Email updates

Keep up to date with the latest news and content from Arthritis Research & Therapy and BioMed Central.

Open Access Research article

Obesity affects the chondrocyte responsiveness to leptin in patients with osteoarthritis

Stéphane Pallu1, Pierre-Jean Francin2, Cécile Guillaume2, Pascale Gegout-Pottie2, Patrick Netter2, Didier Mainard2, Bernard Terlain2 and Nathalie Presle2*

Author Affiliations

1 UMR S658 INSERM, Hôpital Porte Madeleine, 1 Rue Porte Madeleine, BP 2439, 45032 Orléans, France

2 UMR CNRS-UHP 7561, Faculté de Médecine, Avenue de la forêt de Haye, BP 184, 54505 Vandoeuvre-les-Nancy, France

For all author emails, please log on.

Arthritis Research & Therapy 2010, 12:R112  doi:10.1186/ar3048

Published: 9 June 2010

Abstract

Introduction

Increasing evidence support the regulatory role of leptin in osteoarthritis (OA). As high circulating concentrations of leptin disrupt the physiological function of the adipokine in obese individuals, the current study has been undertaken to determine whether the elevated levels of leptin found in the joint from obese OA patients also induce changes in the chondrocyte response to leptin.

Methods

Chondrocytes isolated from OA patients with various body mass index (BMI) were treated with 20, 100 or 500 ng/ml of leptin. The expression of cartilage-specific components (aggrecan, type 2 collagen), as well as regulatory (IGF-1, TGFβ, MMP-13, TIMP 2) or inflammatory (COX-2, iNOS, IL-1) factors was investigated by real-time PCR to evaluate chondrocyte responsiveness to leptin. Furthermore, the effect of body mass index (BMI) on leptin signalling pathways was analyzed with an enzyme-linked immunosorbent assay for STATs activation.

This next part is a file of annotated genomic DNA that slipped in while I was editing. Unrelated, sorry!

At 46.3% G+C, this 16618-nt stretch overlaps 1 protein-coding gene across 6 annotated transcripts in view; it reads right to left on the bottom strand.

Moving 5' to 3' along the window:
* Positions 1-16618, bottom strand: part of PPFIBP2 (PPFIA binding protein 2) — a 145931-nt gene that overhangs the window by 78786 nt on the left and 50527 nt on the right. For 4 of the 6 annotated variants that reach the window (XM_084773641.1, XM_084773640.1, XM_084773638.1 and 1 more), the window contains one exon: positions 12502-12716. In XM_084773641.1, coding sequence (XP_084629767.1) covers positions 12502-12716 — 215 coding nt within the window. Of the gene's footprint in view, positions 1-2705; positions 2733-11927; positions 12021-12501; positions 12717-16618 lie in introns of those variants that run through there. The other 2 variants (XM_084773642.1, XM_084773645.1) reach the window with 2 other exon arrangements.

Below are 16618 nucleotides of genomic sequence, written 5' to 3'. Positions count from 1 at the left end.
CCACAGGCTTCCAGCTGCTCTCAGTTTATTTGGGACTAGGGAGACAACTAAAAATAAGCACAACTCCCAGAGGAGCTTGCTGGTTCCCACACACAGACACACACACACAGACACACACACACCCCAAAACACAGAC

Results

Leptin at 20 ng/ml was unable to modulate gene expression in chondrocytes, except for MMP-13 in obese OA patients. Higher leptin levels induced the expression of IGF-1, type 2 collagen, TIMP-2 and MMP-13. However, the activity of the adipokine was shown to be critically dependent on both the concentration and the BMI of the patients with a negative association between the activation of regulated genes and BMI for 100 ng/ml of adipokine, but a positive association between chondrocyte responsiveness and BMI for the highest leptin dose. In addition, the gene encoding MMP-13 was identified as a target of leptin for chondrocytes originated from obese patients while mRNA level of TIMP-2 was increased in leptin-treated chondrocytes collected from normal or overweight patients. The adipokine at 500 ng/ml triggered signal transduction through a STAT-dependent pathway while 100 ng/ml of leptin failed to activate STAT 3 but induced STAT 1α phosphorylation in chondrocytes obtained from obese patients.

Conclusions

The current study clearly showed that characteristics of OA patients and more expecially obesity may affect the responsiveness of cultured chondrocytes to leptin. In addition, the BMI-dependent effect of leptin for the expression of TIMP-2 and MMP-13 may explain why obesity is associated with an increased risk for OA.